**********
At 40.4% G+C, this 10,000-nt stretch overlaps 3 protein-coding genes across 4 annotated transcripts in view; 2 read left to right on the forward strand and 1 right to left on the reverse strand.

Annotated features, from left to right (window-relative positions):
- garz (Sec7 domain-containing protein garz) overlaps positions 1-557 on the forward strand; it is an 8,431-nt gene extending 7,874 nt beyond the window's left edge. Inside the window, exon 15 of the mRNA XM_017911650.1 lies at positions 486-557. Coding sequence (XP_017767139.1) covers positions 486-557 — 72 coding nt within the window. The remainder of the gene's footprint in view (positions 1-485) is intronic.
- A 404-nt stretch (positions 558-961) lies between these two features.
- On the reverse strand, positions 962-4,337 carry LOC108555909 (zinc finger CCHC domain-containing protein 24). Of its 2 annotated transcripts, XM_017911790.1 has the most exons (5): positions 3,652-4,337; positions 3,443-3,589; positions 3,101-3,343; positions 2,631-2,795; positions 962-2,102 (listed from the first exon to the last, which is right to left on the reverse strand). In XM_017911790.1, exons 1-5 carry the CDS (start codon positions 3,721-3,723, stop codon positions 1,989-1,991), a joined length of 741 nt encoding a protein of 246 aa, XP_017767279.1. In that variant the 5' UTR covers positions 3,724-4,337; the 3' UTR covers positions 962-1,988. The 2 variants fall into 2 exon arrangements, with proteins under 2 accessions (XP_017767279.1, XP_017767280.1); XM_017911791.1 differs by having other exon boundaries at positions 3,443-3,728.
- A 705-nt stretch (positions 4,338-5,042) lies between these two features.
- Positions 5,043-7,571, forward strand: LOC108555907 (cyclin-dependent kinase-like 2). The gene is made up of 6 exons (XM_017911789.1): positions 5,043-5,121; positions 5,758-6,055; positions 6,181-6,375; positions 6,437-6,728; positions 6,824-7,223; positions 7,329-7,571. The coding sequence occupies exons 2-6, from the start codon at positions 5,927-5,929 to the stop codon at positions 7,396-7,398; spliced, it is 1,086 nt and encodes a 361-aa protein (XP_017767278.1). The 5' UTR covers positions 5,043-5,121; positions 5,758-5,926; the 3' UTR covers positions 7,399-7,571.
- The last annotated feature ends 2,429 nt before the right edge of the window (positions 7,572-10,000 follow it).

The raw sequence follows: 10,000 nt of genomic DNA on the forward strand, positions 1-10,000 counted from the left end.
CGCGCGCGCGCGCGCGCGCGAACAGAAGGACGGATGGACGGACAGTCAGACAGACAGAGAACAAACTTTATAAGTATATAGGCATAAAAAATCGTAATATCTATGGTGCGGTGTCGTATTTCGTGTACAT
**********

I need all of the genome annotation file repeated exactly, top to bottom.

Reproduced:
At 40.4% G+C, this 10,000-nt stretch overlaps 3 protein-coding genes across 4 annotated transcripts in view; 2 read left to right on the forward strand and 1 right to left on the reverse strand.

Annotated features, from left to right (window-relative positions):
- garz (Sec7 domain-containing protein garz) overlaps positions 1-557 on the forward strand; it is an 8,431-nt gene extending 7,874 nt beyond the window's left edge. Inside the window, exon 15 of the mRNA XM_017911650.1 lies at positions 486-557. Coding sequence (XP_017767139.1) covers positions 486-557 — 72 coding nt within the window. The remainder of the gene's footprint in view (positions 1-485) is intronic.
- A 404-nt stretch (positions 558-961) lies between these two features.
- On the reverse strand, positions 962-4,337 carry LOC108555909 (zinc finger CCHC domain-containing protein 24). Of its 2 annotated transcripts, XM_017911790.1 has the most exons (5): positions 3,652-4,337; positions 3,443-3,589; positions 3,101-3,343; positions 2,631-2,795; positions 962-2,102 (listed from the first exon to the last, which is right to left on the reverse strand). In XM_017911790.1, exons 1-5 carry the CDS (start codon positions 3,721-3,723, stop codon positions 1,989-1,991), a joined length of 741 nt encoding a protein of 246 aa, XP_017767279.1. In that variant the 5' UTR covers positions 3,724-4,337; the 3' UTR covers positions 962-1,988. The 2 variants fall into 2 exon arrangements, with proteins under 2 accessions (XP_017767279.1, XP_017767280.1); XM_017911791.1 differs by having other exon boundaries at positions 3,443-3,728.
- A 705-nt stretch (positions 4,338-5,042) lies between these two features.
- Positions 5,043-7,571, forward strand: LOC108555907 (cyclin-dependent kinase-like 2). The gene is made up of 6 exons (XM_017911789.1): positions 5,043-5,121; positions 5,758-6,055; positions 6,181-6,375; positions 6,437-6,728; positions 6,824-7,223; positions 7,329-7,571. The coding sequence occupies exons 2-6, from the start codon at positions 5,927-5,929 to the stop codon at positions 7,396-7,398; spliced, it is 1,086 nt and encodes a 361-aa protein (XP_017767278.1). The 5' UTR covers positions 5,043-5,121; positions 5,758-5,926; the 3' UTR covers positions 7,399-7,571.
- The last annotated feature ends 2,429 nt before the right edge of the window (positions 7,572-10,000 follow it).

The raw sequence follows: 10,000 nt of genomic DNA on the forward strand, positions 1-10,000 counted from the left end.
CGCGCGCGCGCGCGCGCGCGAACAGAAGGACGGATGGACGGACAGTCAGACAGACAGAGAACAAACTTTATAAGTATATAGGCATAAAAAATCGTAATATCTATGGTGCGGTGTCGTATTTCGTGTACAT